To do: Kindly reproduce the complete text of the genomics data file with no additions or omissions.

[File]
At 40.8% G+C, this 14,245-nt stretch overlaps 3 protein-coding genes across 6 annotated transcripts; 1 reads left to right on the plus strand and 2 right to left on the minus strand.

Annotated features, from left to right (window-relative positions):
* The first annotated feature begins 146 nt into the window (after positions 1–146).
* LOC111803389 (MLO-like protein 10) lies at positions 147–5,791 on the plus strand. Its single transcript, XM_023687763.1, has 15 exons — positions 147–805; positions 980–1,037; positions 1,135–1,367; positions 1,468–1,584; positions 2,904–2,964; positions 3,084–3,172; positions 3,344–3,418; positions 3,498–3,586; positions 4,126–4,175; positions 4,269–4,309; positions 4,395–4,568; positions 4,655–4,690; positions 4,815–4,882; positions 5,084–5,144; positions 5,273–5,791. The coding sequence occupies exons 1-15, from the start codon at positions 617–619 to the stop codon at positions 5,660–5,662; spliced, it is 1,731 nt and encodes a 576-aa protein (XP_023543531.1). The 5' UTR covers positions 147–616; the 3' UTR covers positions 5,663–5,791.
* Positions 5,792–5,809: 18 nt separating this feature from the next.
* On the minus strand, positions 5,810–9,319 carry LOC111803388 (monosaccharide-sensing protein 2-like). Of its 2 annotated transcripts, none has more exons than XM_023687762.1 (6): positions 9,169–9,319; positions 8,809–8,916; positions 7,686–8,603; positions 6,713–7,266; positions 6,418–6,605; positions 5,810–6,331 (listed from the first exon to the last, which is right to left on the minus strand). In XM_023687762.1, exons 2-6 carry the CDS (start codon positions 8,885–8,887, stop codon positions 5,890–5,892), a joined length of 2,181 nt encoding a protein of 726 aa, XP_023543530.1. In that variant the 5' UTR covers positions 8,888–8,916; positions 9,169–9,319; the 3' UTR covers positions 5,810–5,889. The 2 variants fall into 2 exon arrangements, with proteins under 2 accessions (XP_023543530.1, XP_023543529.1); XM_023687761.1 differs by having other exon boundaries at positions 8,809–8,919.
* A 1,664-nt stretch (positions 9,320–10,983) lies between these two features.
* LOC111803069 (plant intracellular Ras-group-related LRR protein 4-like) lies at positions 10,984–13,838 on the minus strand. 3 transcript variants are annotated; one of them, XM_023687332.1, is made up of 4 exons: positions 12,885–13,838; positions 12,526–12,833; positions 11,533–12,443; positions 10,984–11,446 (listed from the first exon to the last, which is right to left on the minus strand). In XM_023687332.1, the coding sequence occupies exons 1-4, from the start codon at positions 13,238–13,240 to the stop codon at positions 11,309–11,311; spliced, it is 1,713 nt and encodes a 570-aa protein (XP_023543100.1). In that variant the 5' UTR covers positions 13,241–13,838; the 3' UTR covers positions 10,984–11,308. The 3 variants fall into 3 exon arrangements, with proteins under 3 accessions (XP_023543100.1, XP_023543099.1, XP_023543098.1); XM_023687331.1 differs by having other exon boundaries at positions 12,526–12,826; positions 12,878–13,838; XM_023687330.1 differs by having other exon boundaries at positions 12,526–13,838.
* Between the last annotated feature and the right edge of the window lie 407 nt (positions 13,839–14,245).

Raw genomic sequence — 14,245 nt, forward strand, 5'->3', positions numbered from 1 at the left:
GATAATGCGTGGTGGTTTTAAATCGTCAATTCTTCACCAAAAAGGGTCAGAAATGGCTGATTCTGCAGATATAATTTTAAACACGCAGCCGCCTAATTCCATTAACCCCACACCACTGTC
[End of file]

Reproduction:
At 40.8% G+C, this 14,245-nt stretch overlaps 3 protein-coding genes across 6 annotated transcripts; 1 reads left to right on the plus strand and 2 right to left on the minus strand.

Annotated features, from left to right (window-relative positions):
* The first annotated feature begins 146 nt into the window (after positions 1–146).
* LOC111803389 (MLO-like protein 10) lies at positions 147–5,791 on the plus strand. Its single transcript, XM_023687763.1, has 15 exons — positions 147–805; positions 980–1,037; positions 1,135–1,367; positions 1,468–1,584; positions 2,904–2,964; positions 3,084–3,172; positions 3,344–3,418; positions 3,498–3,586; positions 4,126–4,175; positions 4,269–4,309; positions 4,395–4,568; positions 4,655–4,690; positions 4,815–4,882; positions 5,084–5,144; positions 5,273–5,791. The coding sequence occupies exons 1-15, from the start codon at positions 617–619 to the stop codon at positions 5,660–5,662; spliced, it is 1,731 nt and encodes a 576-aa protein (XP_023543531.1). The 5' UTR covers positions 147–616; the 3' UTR covers positions 5,663–5,791.
* Positions 5,792–5,809: 18 nt separating this feature from the next.
* On the minus strand, positions 5,810–9,319 carry LOC111803388 (monosaccharide-sensing protein 2-like). Of its 2 annotated transcripts, none has more exons than XM_023687762.1 (6): positions 9,169–9,319; positions 8,809–8,916; positions 7,686–8,603; positions 6,713–7,266; positions 6,418–6,605; positions 5,810–6,331 (listed from the first exon to the last, which is right to left on the minus strand). In XM_023687762.1, exons 2-6 carry the CDS (start codon positions 8,885–8,887, stop codon positions 5,890–5,892), a joined length of 2,181 nt encoding a protein of 726 aa, XP_023543530.1. In that variant the 5' UTR covers positions 8,888–8,916; positions 9,169–9,319; the 3' UTR covers positions 5,810–5,889. The 2 variants fall into 2 exon arrangements, with proteins under 2 accessions (XP_023543530.1, XP_023543529.1); XM_023687761.1 differs by having other exon boundaries at positions 8,809–8,919.
* A 1,664-nt stretch (positions 9,320–10,983) lies between these two features.
* LOC111803069 (plant intracellular Ras-group-related LRR protein 4-like) lies at positions 10,984–13,838 on the minus strand. 3 transcript variants are annotated; one of them, XM_023687332.1, is made up of 4 exons: positions 12,885–13,838; positions 12,526–12,833; positions 11,533–12,443; positions 10,984–11,446 (listed from the first exon to the last, which is right to left on the minus strand). In XM_023687332.1, the coding sequence occupies exons 1-4, from the start codon at positions 13,238–13,240 to the stop codon at positions 11,309–11,311; spliced, it is 1,713 nt and encodes a 570-aa protein (XP_023543100.1). In that variant the 5' UTR covers positions 13,241–13,838; the 3' UTR covers positions 10,984–11,308. The 3 variants fall into 3 exon arrangements, with proteins under 3 accessions (XP_023543100.1, XP_023543099.1, XP_023543098.1); XM_023687331.1 differs by having other exon boundaries at positions 12,526–12,826; positions 12,878–13,838; XM_023687330.1 differs by having other exon boundaries at positions 12,526–13,838.
* Between the last annotated feature and the right edge of the window lie 407 nt (positions 13,839–14,245).

Raw genomic sequence — 14,245 nt, forward strand, 5'->3', positions numbered from 1 at the left:
GATAATGCGTGGTGGTTTTAAATCGTCAATTCTTCACCAAAAAGGGTCAGAAATGGCTGATTCTGCAGATATAATTTTAAACACGCAGCCGCCTAATTCCATTAACCCCACACCACTGTC